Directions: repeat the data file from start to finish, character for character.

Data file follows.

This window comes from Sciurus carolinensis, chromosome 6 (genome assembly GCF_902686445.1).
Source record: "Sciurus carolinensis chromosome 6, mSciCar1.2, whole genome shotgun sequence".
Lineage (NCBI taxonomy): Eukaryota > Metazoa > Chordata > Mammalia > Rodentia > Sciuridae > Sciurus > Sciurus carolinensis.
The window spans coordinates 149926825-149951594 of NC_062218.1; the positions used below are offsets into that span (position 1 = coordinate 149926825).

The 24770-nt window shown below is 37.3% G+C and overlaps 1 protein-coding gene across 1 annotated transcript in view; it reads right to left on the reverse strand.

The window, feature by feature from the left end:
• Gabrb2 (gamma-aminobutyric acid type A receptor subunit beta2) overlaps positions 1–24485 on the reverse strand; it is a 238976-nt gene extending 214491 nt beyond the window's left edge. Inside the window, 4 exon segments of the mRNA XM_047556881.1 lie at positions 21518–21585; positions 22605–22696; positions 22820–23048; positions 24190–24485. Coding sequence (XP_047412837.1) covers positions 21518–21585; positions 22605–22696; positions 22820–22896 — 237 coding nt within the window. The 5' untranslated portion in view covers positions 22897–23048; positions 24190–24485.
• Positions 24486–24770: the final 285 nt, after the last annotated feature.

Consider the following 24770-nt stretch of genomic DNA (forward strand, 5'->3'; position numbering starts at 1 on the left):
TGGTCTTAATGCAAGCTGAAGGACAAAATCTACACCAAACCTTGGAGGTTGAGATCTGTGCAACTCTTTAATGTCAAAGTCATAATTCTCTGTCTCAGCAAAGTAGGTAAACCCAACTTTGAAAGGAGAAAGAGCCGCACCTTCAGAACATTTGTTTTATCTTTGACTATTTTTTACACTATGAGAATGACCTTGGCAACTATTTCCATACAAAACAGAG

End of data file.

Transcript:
This window comes from Sciurus carolinensis, chromosome 6 (genome assembly GCF_902686445.1).
Source record: "Sciurus carolinensis chromosome 6, mSciCar1.2, whole genome shotgun sequence".
Lineage (NCBI taxonomy): Eukaryota > Metazoa > Chordata > Mammalia > Rodentia > Sciuridae > Sciurus > Sciurus carolinensis.
The window spans coordinates 149926825-149951594 of NC_062218.1; the positions used below are offsets into that span (position 1 = coordinate 149926825).

The 24770-nt window shown below is 37.3% G+C and overlaps 1 protein-coding gene across 1 annotated transcript in view; it reads right to left on the reverse strand.

The window, feature by feature from the left end:
• Gabrb2 (gamma-aminobutyric acid type A receptor subunit beta2) overlaps positions 1–24485 on the reverse strand; it is a 238976-nt gene extending 214491 nt beyond the window's left edge. Inside the window, 4 exon segments of the mRNA XM_047556881.1 lie at positions 21518–21585; positions 22605–22696; positions 22820–23048; positions 24190–24485. Coding sequence (XP_047412837.1) covers positions 21518–21585; positions 22605–22696; positions 22820–22896 — 237 coding nt within the window. The 5' untranslated portion in view covers positions 22897–23048; positions 24190–24485.
• Positions 24486–24770: the final 285 nt, after the last annotated feature.

Consider the following 24770-nt stretch of genomic DNA (forward strand, 5'->3'; position numbering starts at 1 on the left):
TGGTCTTAATGCAAGCTGAAGGACAAAATCTACACCAAACCTTGGAGGTTGAGATCTGTGCAACTCTTTAATGTCAAAGTCATAATTCTCTGTCTCAGCAAAGTAGGTAAACCCAACTTTGAAAGGAGAAAGAGCCGCACCTTCAGAACATTTGTTTTATCTTTGACTATTTTTTACACTATGAGAATGACCTTGGCAACTATTTCCATACAAAACAGAG